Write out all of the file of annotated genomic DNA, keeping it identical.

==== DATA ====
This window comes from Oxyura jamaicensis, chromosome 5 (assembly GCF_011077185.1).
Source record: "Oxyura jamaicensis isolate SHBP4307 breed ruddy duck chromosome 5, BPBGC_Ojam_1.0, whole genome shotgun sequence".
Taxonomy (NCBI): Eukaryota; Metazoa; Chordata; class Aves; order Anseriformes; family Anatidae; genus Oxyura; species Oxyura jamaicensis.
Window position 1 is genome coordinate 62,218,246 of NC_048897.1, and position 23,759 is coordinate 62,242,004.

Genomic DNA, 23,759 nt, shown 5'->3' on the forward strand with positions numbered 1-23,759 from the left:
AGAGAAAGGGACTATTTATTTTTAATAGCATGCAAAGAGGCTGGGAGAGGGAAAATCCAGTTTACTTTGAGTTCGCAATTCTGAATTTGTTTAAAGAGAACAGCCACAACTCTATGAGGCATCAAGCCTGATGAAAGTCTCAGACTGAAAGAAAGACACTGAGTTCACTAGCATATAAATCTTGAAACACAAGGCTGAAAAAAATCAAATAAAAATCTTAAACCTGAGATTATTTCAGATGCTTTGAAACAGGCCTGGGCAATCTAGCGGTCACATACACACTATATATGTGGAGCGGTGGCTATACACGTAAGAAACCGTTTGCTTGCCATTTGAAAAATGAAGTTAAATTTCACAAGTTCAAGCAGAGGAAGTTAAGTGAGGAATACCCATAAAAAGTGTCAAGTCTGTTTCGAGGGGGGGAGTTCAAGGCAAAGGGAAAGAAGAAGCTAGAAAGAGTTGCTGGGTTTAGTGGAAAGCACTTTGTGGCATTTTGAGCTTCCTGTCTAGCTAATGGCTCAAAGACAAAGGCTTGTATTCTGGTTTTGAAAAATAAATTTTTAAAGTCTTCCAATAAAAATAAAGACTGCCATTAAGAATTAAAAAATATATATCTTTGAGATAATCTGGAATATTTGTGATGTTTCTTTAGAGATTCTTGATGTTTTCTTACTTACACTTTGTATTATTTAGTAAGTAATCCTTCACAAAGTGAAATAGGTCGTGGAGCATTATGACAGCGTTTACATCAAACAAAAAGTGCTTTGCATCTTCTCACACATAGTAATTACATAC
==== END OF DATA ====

This window comes from Oxyura jamaicensis, chromosome 5 (assembly GCF_011077185.1).
Source record: "Oxyura jamaicensis isolate SHBP4307 breed ruddy duck chromosome 5, BPBGC_Ojam_1.0, whole genome shotgun sequence".
Taxonomy (NCBI): Eukaryota; Metazoa; Chordata; class Aves; order Anseriformes; family Anatidae; genus Oxyura; species Oxyura jamaicensis.
Window position 1 is genome coordinate 62,218,246 of NC_048897.1, and position 23,759 is coordinate 62,242,004.

Genomic DNA, 23,759 nt, shown 5'->3' on the forward strand with positions numbered 1-23,759 from the left:
AGAGAAAGGGACTATTTATTTTTAATAGCATGCAAAGAGGCTGGGAGAGGGAAAATCCAGTTTACTTTGAGTTCGCAATTCTGAATTTGTTTAAAGAGAACAGCCACAACTCTATGAGGCATCAAGCCTGATGAAAGTCTCAGACTGAAAGAAAGACACTGAGTTCACTAGCATATAAATCTTGAAACACAAGGCTGAAAAAAATCAAATAAAAATCTTAAACCTGAGATTATTTCAGATGCTTTGAAACAGGCCTGGGCAATCTAGCGGTCACATACACACTATATATGTGGAGCGGTGGCTATACACGTAAGAAACCGTTTGCTTGCCATTTGAAAAATGAAGTTAAATTTCACAAGTTCAAGCAGAGGAAGTTAAGTGAGGAATACCCATAAAAAGTGTCAAGTCTGTTTCGAGGGGGGGAGTTCAAGGCAAAGGGAAAGAAGAAGCTAGAAAGAGTTGCTGGGTTTAGTGGAAAGCACTTTGTGGCATTTTGAGCTTCCTGTCTAGCTAATGGCTCAAAGACAAAGGCTTGTATTCTGGTTTTGAAAAATAAATTTTTAAAGTCTTCCAATAAAAATAAAGACTGCCATTAAGAATTAAAAAATATATATCTTTGAGATAATCTGGAATATTTGTGATGTTTCTTTAGAGATTCTTGATGTTTTCTTACTTACACTTTGTATTATTTAGTAAGTAATCCTTCACAAAGTGAAATAGGTCGTGGAGCATTATGACAGCGTTTACATCAAACAAAAAGTGCTTTGCATCTTCTCACACATAGTAATTACATAC